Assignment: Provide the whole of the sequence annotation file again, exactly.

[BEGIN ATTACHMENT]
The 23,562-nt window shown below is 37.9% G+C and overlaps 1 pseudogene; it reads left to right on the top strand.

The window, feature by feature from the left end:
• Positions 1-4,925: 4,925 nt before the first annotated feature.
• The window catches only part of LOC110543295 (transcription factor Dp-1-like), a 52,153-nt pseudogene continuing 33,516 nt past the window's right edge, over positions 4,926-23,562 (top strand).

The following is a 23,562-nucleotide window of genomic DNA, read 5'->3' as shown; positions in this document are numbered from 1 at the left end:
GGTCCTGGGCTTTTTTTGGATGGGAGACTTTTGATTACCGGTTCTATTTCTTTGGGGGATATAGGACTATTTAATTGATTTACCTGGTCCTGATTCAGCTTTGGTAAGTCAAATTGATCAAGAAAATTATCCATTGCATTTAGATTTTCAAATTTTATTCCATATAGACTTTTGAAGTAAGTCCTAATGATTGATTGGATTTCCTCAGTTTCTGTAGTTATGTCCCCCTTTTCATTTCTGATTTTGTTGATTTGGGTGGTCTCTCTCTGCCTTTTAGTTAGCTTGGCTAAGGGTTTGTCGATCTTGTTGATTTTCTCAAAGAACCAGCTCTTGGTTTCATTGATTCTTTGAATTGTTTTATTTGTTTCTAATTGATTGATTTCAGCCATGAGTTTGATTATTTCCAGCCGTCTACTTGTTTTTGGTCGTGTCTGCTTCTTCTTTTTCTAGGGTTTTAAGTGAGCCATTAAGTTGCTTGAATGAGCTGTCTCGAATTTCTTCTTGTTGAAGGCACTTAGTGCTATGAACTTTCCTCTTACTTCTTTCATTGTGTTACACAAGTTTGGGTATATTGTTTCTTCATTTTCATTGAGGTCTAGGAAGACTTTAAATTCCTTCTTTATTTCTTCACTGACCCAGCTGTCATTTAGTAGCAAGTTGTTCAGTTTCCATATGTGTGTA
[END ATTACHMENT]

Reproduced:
The 23,562-nt window shown below is 37.9% G+C and overlaps 1 pseudogene; it reads left to right on the top strand.

The window, feature by feature from the left end:
• Positions 1-4,925: 4,925 nt before the first annotated feature.
• The window catches only part of LOC110543295 (transcription factor Dp-1-like), a 52,153-nt pseudogene continuing 33,516 nt past the window's right edge, over positions 4,926-23,562 (top strand).

The following is a 23,562-nucleotide window of genomic DNA, read 5'->3' as shown; positions in this document are numbered from 1 at the left end:
GGTCCTGGGCTTTTTTTGGATGGGAGACTTTTGATTACCGGTTCTATTTCTTTGGGGGATATAGGACTATTTAATTGATTTACCTGGTCCTGATTCAGCTTTGGTAAGTCAAATTGATCAAGAAAATTATCCATTGCATTTAGATTTTCAAATTTTATTCCATATAGACTTTTGAAGTAAGTCCTAATGATTGATTGGATTTCCTCAGTTTCTGTAGTTATGTCCCCCTTTTCATTTCTGATTTTGTTGATTTGGGTGGTCTCTCTCTGCCTTTTAGTTAGCTTGGCTAAGGGTTTGTCGATCTTGTTGATTTTCTCAAAGAACCAGCTCTTGGTTTCATTGATTCTTTGAATTGTTTTATTTGTTTCTAATTGATTGATTTCAGCCATGAGTTTGATTATTTCCAGCCGTCTACTTGTTTTTGGTCGTGTCTGCTTCTTCTTTTTCTAGGGTTTTAAGTGAGCCATTAAGTTGCTTGAATGAGCTGTCTCGAATTTCTTCTTGTTGAAGGCACTTAGTGCTATGAACTTTCCTCTTACTTCTTTCATTGTGTTACACAAGTTTGGGTATATTGTTTCTTCATTTTCATTGAGGTCTAGGAAGACTTTAAATTCCTTCTTTATTTCTTCACTGACCCAGCTGTCATTTAGTAGCAAGTTGTTCAGTTTCCATATGTGTGTA